Xi'an Famous Foods has indeed gotten pretty famous in the last few years. Bourdain visited on his TV show, Kelly Choi did a piece for NY television, and they're pretty well-known amongst the Yelpers and Chowhounds. There are now three shops, two in Flushing and one in Manhattan, at 88 East Broadway. We'd planned on just getting a plate of noodles from here, either their signature Liang Pi Cold Skin Noodles or something with lamb. But while waiting to order, I kept seeing intriguing things being passed over the counter, and I lost my resolve.
We did indeed get noodles, in this case, Cumin Lamb hand-pulled noodles. We'd had the Liang Pi noodles before and they're excellent, nicely spicy and chewy, so we decided to try something new. The hand-pulled noodles have a wonderful texture, and I think I like them hot even better than in the cold dish. I'm surprised, the hand-pulling consists of just a tug or two, not the laborious multi-stage stretching of finer noodles. This leaves the dough as a fairly large, flat shape, which nonetheless cooks-up into a tender, yet chewy noodle in a relatively short time. Toss them with a stew of cumin-laced lamb shreds, and you end up with a hearty, vibrant dish. The noodles are very long, and just pliable and tangly enough to make them a bit of a challenge to eat neatly, but they're worth the trouble.
That same saucy lamb can be had in a "burger" which is almost as good, and much more portable. I got a couple to go, and they've been great lunches, even though the bread gets a little tough on reheating.
Something about the name of the dish Spicy and Tingly Lamb Face Salad was intriguing, so we ordered that too. It wasn't especially spicy or tingly, it had some chili presence, but I was expecting a more assertive heat, like the Lian Pi Noodles have. But the chunks and shreds of lamb meat, presumably cheek and tongue and who knows what else, were very tasty, and the cold salad of bean sprouts and squash was a nice contrast to the hearty noodles.
The guy at the counter had noticed us admiring someone else's order of Lamb Ribs and Spine and suggested that we really should get some. Of course we should, and we didn't regret it a bit, they were big and meaty and falling off the bone. In fact, we got several questions from passers-by as we ate, asking what those were and where they could get them. We didn't end up with any spine, it was all ribs, but I suspect the ribs are easier to eat anyway...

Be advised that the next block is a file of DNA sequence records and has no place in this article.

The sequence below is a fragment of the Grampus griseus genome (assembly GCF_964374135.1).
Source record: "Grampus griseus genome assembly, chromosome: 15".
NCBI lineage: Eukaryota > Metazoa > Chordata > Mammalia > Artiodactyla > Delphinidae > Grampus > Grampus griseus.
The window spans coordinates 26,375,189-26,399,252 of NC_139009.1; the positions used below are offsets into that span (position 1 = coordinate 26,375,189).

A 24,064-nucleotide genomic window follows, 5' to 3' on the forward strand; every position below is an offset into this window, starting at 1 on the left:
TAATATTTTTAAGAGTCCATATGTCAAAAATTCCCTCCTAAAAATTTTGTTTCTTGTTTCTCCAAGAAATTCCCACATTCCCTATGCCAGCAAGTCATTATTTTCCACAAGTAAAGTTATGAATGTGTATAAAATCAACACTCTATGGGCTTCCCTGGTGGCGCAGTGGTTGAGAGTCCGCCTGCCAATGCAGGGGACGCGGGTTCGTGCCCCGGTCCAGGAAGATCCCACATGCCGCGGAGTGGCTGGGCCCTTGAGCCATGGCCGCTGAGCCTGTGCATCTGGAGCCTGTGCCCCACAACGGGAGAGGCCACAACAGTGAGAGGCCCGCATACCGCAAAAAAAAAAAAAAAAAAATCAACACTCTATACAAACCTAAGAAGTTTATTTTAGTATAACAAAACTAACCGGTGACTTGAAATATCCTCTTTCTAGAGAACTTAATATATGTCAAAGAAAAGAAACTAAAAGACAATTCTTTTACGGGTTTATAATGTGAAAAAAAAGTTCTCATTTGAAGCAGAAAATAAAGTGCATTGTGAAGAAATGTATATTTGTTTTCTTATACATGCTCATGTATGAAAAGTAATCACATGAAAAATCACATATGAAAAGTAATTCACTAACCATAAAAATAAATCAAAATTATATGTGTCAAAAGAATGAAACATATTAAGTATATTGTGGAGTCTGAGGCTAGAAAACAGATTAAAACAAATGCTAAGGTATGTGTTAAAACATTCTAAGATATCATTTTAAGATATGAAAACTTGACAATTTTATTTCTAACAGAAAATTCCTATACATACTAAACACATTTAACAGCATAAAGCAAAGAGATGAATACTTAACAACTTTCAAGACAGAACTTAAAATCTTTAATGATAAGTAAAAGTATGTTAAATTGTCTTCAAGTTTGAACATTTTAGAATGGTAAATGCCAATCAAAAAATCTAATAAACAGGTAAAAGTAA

This was a ton of food, for not much money: those three dishes cost less than $20 all together. We got fixated on lamb, but there are some similar preparations using beef and pork too. It'll be hard to deviate from the lamb versions, but maybe someday...
Xian Famous Foods
Then we couldn't resist grabbing a couple of things from the Taiwanese place next to Xi'an, at the end of the row. The Steamed Taiwanese Sandwich is the most delicious iteration of the pork belly bun that I've ever had. It's not saucy, or slicked with mayo, but the pork itself is meltingly tender, there are candied peanuts and pickled vegetables, and the bun itself is slightly sweet. Somehow the whole package just knocks me out. Surprisingly, these travel fairly well, although they're best when eaten immediately.
We also couldn't resist trying a meat bun thing that wasn't bad, but had an odd glutinous texture and a very funky flavor that we couldn't quite nail down, maybe fermented cabbage? Oyster? Stinky Tofu? I didn't see any of that except for cabbage, so maybe it was just that...
And what? You expect us to not snack on sausage if it's available?
We then wandered around several more blocks of Flushing, intrigued by many other places, hoping we'd work up appetites, but it just wasn't happening. Too many noodles and buns. No problem, we'll just have to go back and try again. It's just going to be hard to not make the same mistakes all over again, and fill-up at Xi'an Famous Foods! I'm definitely getting those lamb ribs again.
Edited by philadining, 14 April 2010 - 03:58 PM.